Arwa al-Sulayhi (r. 1086-1138) had borne al-Mukarram Ahmad four children, but none of these took an active part in politics. The new queen was recognized by the Fatimids of Egypt as the suzerain over the various Yemeni kings. She established her capital in Jibla rather than Sana'a in about 1087.[7] Queen Arwa was known as an outstanding ruler, indeed one of the most renowned ruling queens of the Islamic world. She governed with the help of a succession of strong henchmen. The first was Saba' bin Ahmad, a distant cousin of the Sulayhids who formally married queen Arwa.[8] The marriage, however, was probably not consummated. He fought vigorously against the Najahids in the lowland and died in 1098. After his demise San'a was lost to the Sulayhids.[9] The second was Al-Mufaddal bin Abi'l-Barakat (d. 1111) who governed from at-Ta'kar, a massive mountain fortress south of the capital Jibla, and was likewise active in the field against the Najahids. The third was Ibn Najib ad-Dawla who arrived in Yemen in 1119 from Egypt, being dispatched by the Fatimid caliph there. He managed to pacify much of southern Yemen and push back the Najahids. As he saw the queen too old to rule over the territories, Ibn Najib attempted a coup in 1125. However, he was bested and sent back to Egypt in a wooden cage, and died on the way. The last years of queen Arwa's reign are ill-documented. With her death in 1138, there was no-one left of the dynasty, and the Sulayhid era came to an end.[10]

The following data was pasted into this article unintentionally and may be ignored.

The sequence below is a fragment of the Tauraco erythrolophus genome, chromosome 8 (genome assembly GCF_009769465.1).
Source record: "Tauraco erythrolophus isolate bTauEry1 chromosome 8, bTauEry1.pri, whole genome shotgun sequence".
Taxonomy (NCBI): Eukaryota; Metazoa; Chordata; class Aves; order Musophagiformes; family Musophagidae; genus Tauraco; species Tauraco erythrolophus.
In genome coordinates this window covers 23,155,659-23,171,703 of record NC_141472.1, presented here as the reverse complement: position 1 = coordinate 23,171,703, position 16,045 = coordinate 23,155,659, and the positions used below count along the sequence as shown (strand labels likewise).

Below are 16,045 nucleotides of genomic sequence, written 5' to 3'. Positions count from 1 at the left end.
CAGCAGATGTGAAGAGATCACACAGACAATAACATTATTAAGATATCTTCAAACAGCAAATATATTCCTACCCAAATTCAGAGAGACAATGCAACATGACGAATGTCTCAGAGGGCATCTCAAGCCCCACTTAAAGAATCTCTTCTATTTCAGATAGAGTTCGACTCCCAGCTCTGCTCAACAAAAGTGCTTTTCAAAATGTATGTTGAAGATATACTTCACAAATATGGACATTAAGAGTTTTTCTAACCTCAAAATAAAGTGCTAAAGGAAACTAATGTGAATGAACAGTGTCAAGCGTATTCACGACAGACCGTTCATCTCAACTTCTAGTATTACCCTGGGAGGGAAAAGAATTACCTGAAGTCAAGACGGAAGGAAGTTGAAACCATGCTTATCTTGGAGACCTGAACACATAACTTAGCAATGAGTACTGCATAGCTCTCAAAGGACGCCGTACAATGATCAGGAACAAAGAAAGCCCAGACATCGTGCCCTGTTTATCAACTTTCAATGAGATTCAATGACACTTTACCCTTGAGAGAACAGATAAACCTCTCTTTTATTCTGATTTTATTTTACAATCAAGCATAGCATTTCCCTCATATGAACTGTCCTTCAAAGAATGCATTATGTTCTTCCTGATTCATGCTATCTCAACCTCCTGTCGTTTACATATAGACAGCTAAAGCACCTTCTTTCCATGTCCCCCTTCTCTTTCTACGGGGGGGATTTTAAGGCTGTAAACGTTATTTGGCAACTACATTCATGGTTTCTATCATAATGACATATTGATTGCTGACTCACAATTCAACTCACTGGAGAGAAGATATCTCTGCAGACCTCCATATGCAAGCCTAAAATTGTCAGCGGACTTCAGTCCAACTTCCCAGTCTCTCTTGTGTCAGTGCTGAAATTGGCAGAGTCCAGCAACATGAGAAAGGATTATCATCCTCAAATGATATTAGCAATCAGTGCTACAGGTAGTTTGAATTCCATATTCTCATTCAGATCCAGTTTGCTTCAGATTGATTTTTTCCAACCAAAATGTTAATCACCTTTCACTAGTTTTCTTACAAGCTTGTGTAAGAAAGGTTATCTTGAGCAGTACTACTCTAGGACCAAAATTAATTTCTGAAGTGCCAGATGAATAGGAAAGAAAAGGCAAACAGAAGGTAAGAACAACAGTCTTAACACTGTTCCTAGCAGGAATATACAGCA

• G. Rex Smith: Politische Geschichte des islamischen Jemen bis zur ersten türkischen Invasion. In: Werner Daum: Jemen. Umschau-Verlag, Frankfurt am Main 1987, ISBN 3-7016-2251-5, pp. 136–154.

See also